British rescue workers find 2nd miner dead


Fire department official Chris Margetts said the first dead miner was found at the bottom of the main mine shaft and the second was found where he had been working in the Gleision Colliery near Swansea.

Margetts said there was no sign of the trapped miners where the bodies were found which means they've moved away.

"The search and rescue operation is still on-going and we maintain hope we can find them alive," he said.

Superintendent Phil Davies, of South Wales Police, said the body of a miner found earlier in the day has been recovered and that both families have been informed.

The trapped miners have been named as Phillip Hill, 45, from Neath, Charles Bresnan, 62, David Powell, 50, and Garry Jenkins, 39, all from the Swansea Valley.

"This is a terrible situation getting worse and it just got worse," said local lawmaker Peter Hain. He said one bright sign for those still trapped was that rescue workers had discovered there is oxygen in the vicinity of the mine.

Hain extended his sympathies to the miners' families -- sentiments echoed by Arbishop of Canterbury Rowan Williams, who said he is praying for all involved and that there will be "better news" today.

Prime Minister David Cameron said "every support will be given to the emergency services," adding that later "in due course we must ensure we fully understand and learn from the causes of this accident."

Cameron is being updated regularly on the situation and has been in touch with local police and Hain, according to a spokeswoman for the prime minister.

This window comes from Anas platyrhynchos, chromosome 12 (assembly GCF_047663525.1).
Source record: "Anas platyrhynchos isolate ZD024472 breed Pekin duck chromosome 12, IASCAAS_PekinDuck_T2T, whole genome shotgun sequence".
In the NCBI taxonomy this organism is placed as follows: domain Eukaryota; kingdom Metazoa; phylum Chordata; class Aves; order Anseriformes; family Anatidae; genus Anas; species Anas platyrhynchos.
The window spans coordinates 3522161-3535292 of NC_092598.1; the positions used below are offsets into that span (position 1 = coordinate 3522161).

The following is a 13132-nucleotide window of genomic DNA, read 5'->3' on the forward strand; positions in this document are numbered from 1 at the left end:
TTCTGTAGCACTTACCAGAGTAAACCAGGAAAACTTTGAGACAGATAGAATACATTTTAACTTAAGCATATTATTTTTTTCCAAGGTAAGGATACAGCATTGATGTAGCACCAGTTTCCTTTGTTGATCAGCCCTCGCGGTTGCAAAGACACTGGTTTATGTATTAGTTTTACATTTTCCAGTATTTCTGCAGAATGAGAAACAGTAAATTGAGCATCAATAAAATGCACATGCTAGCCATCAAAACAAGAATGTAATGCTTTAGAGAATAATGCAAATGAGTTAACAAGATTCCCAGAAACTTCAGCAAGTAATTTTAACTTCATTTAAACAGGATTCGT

Authorities have said three other miners managed to get out of the mine after the accident Thursday morning.

One was in the hospital listed as critically ill, while the two others escaped largely unharmed and were aiding in the rescue operation.

Rescue teams are pumping water out of the pit, excavating blockages and shoring up the tunnels. Last night divers trying to reach the men were forced to abandon their attempts.

The mine burrowed into a steep and isolated hillside, is one of the few remainders of Britain's once-mighty mining industry.

South Wales was long synonymous with coal mining, as immortalized by Richard Llewellyn's novel "How Green Was My Valley," whose film version won the 1941 U.S. Academy Award as best picture. Cardiff, Wales' main port city, once led the world in coal exports.

However, Britain's Conservative government under Margaret Thatcher shut down the mines following a yearlong showdown in 1984 with the miners' union. In the year of the strike, there were 196,000 miners working in Britain; now there are about 6,000.

The worst mining accident in British history was in 1913, when 439 miners were killed in a gas explosion at the Senghenydd colliery in South Wales. In a 1966 disaster that shocked the world, an avalanche of coal sludge buried a school in the village of Aberfan, killing 116 children and 28 adults.

Seven people have been killed in mining accidents in Britain since 2006, according to Health and Safety Executive statistics.

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